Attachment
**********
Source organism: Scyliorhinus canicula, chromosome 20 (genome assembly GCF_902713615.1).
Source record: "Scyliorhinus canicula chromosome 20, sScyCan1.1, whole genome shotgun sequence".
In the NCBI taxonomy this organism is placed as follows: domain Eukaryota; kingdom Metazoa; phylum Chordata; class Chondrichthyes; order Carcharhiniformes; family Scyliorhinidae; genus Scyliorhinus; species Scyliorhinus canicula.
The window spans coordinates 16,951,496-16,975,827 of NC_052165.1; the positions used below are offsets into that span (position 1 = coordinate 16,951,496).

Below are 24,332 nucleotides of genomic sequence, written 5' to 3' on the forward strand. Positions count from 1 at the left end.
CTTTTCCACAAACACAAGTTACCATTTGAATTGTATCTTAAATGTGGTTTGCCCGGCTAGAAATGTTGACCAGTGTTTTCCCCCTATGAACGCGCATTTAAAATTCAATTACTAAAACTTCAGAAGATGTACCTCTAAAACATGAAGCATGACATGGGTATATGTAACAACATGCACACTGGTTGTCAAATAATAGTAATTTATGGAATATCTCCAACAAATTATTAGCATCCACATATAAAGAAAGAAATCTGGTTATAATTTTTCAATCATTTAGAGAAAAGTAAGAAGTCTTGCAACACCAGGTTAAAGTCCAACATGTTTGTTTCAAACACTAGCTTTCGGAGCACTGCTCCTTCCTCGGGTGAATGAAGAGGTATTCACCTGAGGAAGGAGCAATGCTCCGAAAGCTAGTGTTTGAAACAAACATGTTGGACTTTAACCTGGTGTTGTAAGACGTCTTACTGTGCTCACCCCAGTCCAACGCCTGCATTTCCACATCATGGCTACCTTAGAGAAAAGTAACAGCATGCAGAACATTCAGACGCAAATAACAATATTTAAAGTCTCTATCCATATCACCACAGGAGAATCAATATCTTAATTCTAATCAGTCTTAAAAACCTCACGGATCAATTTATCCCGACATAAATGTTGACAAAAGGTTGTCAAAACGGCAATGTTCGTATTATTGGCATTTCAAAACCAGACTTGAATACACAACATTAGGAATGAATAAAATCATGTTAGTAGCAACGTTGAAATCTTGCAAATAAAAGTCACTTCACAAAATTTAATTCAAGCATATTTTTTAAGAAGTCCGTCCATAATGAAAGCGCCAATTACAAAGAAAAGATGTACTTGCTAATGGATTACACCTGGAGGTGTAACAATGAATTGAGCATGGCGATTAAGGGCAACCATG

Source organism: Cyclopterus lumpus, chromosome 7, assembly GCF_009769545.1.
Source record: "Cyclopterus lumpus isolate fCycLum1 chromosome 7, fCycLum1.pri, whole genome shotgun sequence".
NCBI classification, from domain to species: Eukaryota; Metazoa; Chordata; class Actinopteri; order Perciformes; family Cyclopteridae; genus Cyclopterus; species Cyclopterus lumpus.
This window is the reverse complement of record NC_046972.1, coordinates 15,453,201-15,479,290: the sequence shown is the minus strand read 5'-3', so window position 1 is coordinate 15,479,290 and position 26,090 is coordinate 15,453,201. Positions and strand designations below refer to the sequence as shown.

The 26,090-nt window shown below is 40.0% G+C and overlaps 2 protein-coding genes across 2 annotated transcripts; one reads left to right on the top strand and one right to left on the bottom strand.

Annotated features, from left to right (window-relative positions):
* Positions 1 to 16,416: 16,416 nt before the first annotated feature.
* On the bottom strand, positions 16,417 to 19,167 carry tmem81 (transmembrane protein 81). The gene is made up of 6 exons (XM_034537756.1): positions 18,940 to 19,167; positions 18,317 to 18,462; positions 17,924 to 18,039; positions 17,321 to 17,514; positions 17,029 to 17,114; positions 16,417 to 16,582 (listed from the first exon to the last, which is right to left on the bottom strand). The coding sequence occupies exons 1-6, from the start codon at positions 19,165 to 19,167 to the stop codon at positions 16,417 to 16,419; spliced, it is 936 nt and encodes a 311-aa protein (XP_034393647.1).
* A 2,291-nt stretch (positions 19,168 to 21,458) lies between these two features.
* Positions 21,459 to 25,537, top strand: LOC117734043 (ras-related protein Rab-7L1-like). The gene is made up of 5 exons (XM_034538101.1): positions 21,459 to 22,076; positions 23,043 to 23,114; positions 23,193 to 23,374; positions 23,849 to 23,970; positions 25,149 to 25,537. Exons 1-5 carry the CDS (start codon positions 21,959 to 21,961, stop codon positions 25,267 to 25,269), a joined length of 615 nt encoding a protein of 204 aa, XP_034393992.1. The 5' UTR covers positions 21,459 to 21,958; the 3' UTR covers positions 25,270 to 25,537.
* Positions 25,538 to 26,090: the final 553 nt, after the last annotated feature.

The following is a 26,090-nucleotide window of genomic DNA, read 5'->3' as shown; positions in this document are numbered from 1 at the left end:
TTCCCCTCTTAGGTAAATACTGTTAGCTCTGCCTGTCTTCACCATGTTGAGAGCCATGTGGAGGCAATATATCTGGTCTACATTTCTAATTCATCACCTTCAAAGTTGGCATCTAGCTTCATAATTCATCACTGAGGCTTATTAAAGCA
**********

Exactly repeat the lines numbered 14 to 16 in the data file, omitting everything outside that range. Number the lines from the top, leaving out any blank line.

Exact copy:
* On the bottom strand, positions 16,417 to 19,167 carry tmem81 (transmembrane protein 81). The gene is made up of 6 exons (XM_034537756.1): positions 18,940 to 19,167; positions 18,317 to 18,462; positions 17,924 to 18,039; positions 17,321 to 17,514; positions 17,029 to 17,114; positions 16,417 to 16,582 (listed from the first exon to the last, which is right to left on the bottom strand). The coding sequence occupies exons 1-6, from the start codon at positions 19,165 to 19,167 to the stop codon at positions 16,417 to 16,419; spliced, it is 936 nt and encodes a 311-aa protein (XP_034393647.1).
* A 2,291-nt stretch (positions 19,168 to 21,458) lies between these two features.
* Positions 21,459 to 25,537, top strand: LOC117734043 (ras-related protein Rab-7L1-like). The gene is made up of 5 exons (XM_034538101.1): positions 21,459 to 22,076; positions 23,043 to 23,114; positions 23,193 to 23,374; positions 23,849 to 23,970; positions 25,149 to 25,537. Exons 1-5 carry the CDS (start codon positions 21,959 to 21,961, stop codon positions 25,267 to 25,269), a joined length of 615 nt encoding a protein of 204 aa, XP_034393992.1. The 5' UTR covers positions 21,459 to 21,958; the 3' UTR covers positions 25,270 to 25,537.